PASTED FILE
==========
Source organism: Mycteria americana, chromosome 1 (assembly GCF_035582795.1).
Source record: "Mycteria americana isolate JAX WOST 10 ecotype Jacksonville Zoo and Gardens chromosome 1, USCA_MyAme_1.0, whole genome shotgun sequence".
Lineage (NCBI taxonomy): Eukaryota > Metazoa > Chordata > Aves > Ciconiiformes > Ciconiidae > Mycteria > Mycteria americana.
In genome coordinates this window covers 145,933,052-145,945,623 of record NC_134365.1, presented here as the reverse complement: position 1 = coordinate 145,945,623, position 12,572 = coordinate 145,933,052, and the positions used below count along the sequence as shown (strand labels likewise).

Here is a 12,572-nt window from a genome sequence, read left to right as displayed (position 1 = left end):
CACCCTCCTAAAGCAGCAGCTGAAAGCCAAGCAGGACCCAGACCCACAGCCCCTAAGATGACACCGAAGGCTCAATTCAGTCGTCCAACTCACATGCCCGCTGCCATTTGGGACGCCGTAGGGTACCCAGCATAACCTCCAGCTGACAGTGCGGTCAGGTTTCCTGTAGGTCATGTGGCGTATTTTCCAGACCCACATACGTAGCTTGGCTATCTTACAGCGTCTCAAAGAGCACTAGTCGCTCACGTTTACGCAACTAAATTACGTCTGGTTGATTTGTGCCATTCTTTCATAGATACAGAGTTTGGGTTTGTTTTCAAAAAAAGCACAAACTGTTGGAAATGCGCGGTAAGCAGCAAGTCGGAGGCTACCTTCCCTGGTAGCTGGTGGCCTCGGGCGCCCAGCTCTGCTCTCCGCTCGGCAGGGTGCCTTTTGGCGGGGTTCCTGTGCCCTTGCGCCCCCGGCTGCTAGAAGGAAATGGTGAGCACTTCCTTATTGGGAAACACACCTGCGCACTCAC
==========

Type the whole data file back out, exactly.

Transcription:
Source organism: Mycteria americana, chromosome 1 (assembly GCF_035582795.1).
Source record: "Mycteria americana isolate JAX WOST 10 ecotype Jacksonville Zoo and Gardens chromosome 1, USCA_MyAme_1.0, whole genome shotgun sequence".
Lineage (NCBI taxonomy): Eukaryota > Metazoa > Chordata > Aves > Ciconiiformes > Ciconiidae > Mycteria > Mycteria americana.
In genome coordinates this window covers 145,933,052-145,945,623 of record NC_134365.1, presented here as the reverse complement: position 1 = coordinate 145,945,623, position 12,572 = coordinate 145,933,052, and the positions used below count along the sequence as shown (strand labels likewise).

Here is a 12,572-nt window from a genome sequence, read left to right as displayed (position 1 = left end):
CACCCTCCTAAAGCAGCAGCTGAAAGCCAAGCAGGACCCAGACCCACAGCCCCTAAGATGACACCGAAGGCTCAATTCAGTCGTCCAACTCACATGCCCGCTGCCATTTGGGACGCCGTAGGGTACCCAGCATAACCTCCAGCTGACAGTGCGGTCAGGTTTCCTGTAGGTCATGTGGCGTATTTTCCAGACCCACATACGTAGCTTGGCTATCTTACAGCGTCTCAAAGAGCACTAGTCGCTCACGTTTACGCAACTAAATTACGTCTGGTTGATTTGTGCCATTCTTTCATAGATACAGAGTTTGGGTTTGTTTTCAAAAAAAGCACAAACTGTTGGAAATGCGCGGTAAGCAGCAAGTCGGAGGCTACCTTCCCTGGTAGCTGGTGGCCTCGGGCGCCCAGCTCTGCTCTCCGCTCGGCAGGGTGCCTTTTGGCGGGGTTCCTGTGCCCTTGCGCCCCCGGCTGCTAGAAGGAAATGGTGAGCACTTCCTTATTGGGAAACACACCTGCGCACTCAC